My work with photographer Kathleen Flanagan to create Phylum Paveia, the 2014 photographic exhibition of parking lots and parking garages on the Halifax Common was to draw attention to the increasing disappearance of green space on the Halifax Common due to parking. Then parking/parkades occupied an estimated 25% of the Halifax Common. This has substantially increased since. Please take an on-line tour to help understand the scale and scope of the parking problem.

Solutions exist: A 2015 review of the strategy and success of the sustainable transportation initiative undertaken by the Seattle Children’s Hospital in 2008 gives both hope and direction. It is part of an initiative to be carbon neutral by 2025. The hospital has >10,000 employees yet had reached 50% of its 2028 car reduction goal by 2015. Success is on-going. Relevance of the Seattle Children’s transportation program to Halifax are:

  • the hospital is in a residential area with poor public transportation
  • the driving reduction programs are viewed as perks that help retain and attract employees
  • the hospital’s ultimate goal of a 30% car commuting rate by 2028, will avoid constructing 500 parking spaces. That will save 225,000 square feet, enough to support 56 patient beds.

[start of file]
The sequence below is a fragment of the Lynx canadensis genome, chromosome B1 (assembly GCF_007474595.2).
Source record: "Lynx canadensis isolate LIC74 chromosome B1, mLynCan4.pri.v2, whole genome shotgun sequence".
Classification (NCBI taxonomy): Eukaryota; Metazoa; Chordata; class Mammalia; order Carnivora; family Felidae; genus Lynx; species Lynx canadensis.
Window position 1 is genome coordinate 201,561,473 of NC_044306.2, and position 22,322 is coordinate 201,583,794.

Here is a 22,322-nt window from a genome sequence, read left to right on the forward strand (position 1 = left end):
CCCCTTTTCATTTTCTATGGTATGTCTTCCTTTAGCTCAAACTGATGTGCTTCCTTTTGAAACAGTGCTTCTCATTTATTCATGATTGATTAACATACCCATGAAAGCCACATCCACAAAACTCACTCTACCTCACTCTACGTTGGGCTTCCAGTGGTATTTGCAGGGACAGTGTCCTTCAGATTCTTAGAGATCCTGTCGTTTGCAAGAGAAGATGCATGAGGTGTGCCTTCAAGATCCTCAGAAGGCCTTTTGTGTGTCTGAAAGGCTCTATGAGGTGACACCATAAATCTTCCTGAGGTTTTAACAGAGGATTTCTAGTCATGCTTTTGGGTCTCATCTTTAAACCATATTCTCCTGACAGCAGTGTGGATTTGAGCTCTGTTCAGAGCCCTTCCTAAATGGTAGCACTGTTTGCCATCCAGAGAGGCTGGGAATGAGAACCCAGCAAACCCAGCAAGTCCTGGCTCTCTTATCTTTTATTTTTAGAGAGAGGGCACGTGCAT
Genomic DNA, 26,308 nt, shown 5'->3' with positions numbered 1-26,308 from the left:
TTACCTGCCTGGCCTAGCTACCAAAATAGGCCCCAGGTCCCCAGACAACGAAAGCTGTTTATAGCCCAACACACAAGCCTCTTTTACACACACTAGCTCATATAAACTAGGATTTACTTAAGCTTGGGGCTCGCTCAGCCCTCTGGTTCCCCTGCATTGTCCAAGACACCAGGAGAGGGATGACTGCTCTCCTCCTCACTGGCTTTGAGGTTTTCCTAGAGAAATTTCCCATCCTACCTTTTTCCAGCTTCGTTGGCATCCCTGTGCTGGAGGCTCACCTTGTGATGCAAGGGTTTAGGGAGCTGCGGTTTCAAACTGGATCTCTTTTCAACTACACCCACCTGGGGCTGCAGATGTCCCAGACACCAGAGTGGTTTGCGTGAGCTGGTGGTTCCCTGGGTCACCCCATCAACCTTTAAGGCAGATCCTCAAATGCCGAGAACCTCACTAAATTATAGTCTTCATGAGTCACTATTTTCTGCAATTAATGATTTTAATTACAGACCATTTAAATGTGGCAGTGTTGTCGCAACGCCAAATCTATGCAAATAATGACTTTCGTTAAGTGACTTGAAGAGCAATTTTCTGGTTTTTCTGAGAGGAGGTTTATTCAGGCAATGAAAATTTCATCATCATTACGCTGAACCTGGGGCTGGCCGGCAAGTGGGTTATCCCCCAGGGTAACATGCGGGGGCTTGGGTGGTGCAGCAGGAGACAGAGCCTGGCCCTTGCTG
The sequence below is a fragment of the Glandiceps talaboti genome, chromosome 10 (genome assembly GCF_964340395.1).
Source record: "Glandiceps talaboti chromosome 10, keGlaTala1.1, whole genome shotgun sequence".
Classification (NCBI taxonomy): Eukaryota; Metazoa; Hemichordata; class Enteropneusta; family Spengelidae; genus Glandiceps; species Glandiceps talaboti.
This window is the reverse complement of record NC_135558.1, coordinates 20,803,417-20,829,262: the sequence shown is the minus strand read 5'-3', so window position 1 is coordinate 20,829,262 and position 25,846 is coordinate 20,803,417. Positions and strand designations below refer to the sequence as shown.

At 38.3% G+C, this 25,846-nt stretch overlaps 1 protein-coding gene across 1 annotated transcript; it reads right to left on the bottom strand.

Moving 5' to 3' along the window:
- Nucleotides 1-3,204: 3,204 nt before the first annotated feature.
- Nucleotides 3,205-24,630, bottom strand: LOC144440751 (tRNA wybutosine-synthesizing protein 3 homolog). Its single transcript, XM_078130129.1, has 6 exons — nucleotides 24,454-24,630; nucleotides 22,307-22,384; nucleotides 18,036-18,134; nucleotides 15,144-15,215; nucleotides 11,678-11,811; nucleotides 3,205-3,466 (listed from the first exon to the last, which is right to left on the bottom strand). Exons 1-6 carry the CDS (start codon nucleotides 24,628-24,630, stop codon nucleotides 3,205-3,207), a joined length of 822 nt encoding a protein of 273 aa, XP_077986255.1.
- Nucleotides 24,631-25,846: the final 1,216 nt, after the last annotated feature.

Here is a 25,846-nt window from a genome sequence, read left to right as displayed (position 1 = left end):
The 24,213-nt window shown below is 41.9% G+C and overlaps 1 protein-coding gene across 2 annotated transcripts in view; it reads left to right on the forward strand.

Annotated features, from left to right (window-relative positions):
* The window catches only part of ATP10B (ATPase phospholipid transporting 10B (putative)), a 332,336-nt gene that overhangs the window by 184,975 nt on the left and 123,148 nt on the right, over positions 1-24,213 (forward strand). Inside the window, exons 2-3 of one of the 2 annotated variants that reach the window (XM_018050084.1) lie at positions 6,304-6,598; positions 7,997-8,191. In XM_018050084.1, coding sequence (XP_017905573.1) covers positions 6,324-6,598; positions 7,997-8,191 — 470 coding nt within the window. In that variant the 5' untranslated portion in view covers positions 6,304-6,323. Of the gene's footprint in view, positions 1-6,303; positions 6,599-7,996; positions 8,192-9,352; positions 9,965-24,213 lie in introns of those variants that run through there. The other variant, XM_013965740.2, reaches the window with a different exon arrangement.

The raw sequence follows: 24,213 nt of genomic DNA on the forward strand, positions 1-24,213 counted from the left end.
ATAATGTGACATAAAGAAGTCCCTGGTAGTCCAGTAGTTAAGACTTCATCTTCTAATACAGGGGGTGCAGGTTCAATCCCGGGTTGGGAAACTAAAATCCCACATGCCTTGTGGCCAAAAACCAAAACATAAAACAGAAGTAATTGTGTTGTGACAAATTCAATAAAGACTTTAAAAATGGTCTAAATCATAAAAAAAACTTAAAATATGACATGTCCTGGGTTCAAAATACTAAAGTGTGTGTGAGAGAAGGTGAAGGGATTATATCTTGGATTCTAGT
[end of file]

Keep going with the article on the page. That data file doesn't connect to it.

• at a (2015) construction cost of $40,000 US per structured parking space the hospital will save an estimated $20 million US (2015).
  • the hospital’s driving reduction programs do cost money to administer, much of that is offset by revenues from parking fees.

Highlights of Seattle Children’s employee transportation program include:

  • Deeply discounted unlimited public transit pass
  • A daily commute bonus on days staff do not drive alone
  • Free, premium vanpool parking
  • Free use of a bike for employees who bike to work twice a week
  • On-site, full-service bike shop, offering discounts on bicycles, gear and accessories plus two free annual bicycle tune-ups
  • Pay-per-use parking rates that differ by location and time of day

Based on a meeting with Capital Health executives in 2000 to discuss ‘modal shift’ or ways to reduce staff and patients’ reliance on private vehicles, they have had a long-time need to plan for better options.